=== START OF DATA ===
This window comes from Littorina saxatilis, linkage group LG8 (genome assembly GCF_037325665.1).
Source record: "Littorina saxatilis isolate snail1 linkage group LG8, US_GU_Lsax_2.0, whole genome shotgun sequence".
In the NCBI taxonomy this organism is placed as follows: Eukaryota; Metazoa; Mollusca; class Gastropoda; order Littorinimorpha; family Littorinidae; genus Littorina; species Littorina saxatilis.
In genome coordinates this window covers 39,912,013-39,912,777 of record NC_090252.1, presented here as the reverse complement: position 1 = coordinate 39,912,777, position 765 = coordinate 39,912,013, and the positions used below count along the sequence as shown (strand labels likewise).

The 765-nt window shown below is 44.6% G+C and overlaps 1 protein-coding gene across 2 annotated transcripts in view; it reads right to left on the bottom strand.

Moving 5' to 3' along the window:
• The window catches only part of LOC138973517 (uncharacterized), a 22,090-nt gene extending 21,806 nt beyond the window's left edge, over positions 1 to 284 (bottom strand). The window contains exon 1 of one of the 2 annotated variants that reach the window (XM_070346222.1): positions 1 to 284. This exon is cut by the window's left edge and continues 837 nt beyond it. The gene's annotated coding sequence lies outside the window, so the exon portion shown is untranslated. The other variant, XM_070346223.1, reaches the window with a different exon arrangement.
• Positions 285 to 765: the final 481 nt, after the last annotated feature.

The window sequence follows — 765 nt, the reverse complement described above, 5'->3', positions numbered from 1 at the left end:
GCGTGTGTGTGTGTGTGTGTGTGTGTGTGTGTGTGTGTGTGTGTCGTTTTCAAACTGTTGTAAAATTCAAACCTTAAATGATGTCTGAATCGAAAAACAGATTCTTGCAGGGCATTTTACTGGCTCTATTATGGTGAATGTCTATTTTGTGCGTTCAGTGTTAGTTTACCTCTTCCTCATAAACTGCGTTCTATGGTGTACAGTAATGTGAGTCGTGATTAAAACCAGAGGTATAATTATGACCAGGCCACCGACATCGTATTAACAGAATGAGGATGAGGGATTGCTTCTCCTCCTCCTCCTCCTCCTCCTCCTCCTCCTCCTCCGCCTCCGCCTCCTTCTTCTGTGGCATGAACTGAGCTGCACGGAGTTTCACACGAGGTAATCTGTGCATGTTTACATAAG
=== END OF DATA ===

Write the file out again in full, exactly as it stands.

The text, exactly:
This window comes from Littorina saxatilis, linkage group LG8 (genome assembly GCF_037325665.1).
Source record: "Littorina saxatilis isolate snail1 linkage group LG8, US_GU_Lsax_2.0, whole genome shotgun sequence".
In the NCBI taxonomy this organism is placed as follows: Eukaryota; Metazoa; Mollusca; class Gastropoda; order Littorinimorpha; family Littorinidae; genus Littorina; species Littorina saxatilis.
In genome coordinates this window covers 39,912,013-39,912,777 of record NC_090252.1, presented here as the reverse complement: position 1 = coordinate 39,912,777, position 765 = coordinate 39,912,013, and the positions used below count along the sequence as shown (strand labels likewise).

The 765-nt window shown below is 44.6% G+C and overlaps 1 protein-coding gene across 2 annotated transcripts in view; it reads right to left on the bottom strand.

Moving 5' to 3' along the window:
• The window catches only part of LOC138973517 (uncharacterized), a 22,090-nt gene extending 21,806 nt beyond the window's left edge, over positions 1 to 284 (bottom strand). The window contains exon 1 of one of the 2 annotated variants that reach the window (XM_070346222.1): positions 1 to 284. This exon is cut by the window's left edge and continues 837 nt beyond it. The gene's annotated coding sequence lies outside the window, so the exon portion shown is untranslated. The other variant, XM_070346223.1, reaches the window with a different exon arrangement.
• Positions 285 to 765: the final 481 nt, after the last annotated feature.

The window sequence follows — 765 nt, the reverse complement described above, 5'->3', positions numbered from 1 at the left end:
GCGTGTGTGTGTGTGTGTGTGTGTGTGTGTGTGTGTGTGTGTGTCGTTTTCAAACTGTTGTAAAATTCAAACCTTAAATGATGTCTGAATCGAAAAACAGATTCTTGCAGGGCATTTTACTGGCTCTATTATGGTGAATGTCTATTTTGTGCGTTCAGTGTTAGTTTACCTCTTCCTCATAAACTGCGTTCTATGGTGTACAGTAATGTGAGTCGTGATTAAAACCAGAGGTATAATTATGACCAGGCCACCGACATCGTATTAACAGAATGAGGATGAGGGATTGCTTCTCCTCCTCCTCCTCCTCCTCCTCCTCCTCCTCCTCCGCCTCCGCCTCCTTCTTCTGTGGCATGAACTGAGCTGCACGGAGTTTCACACGAGGTAATCTGTGCATGTTTACATAAG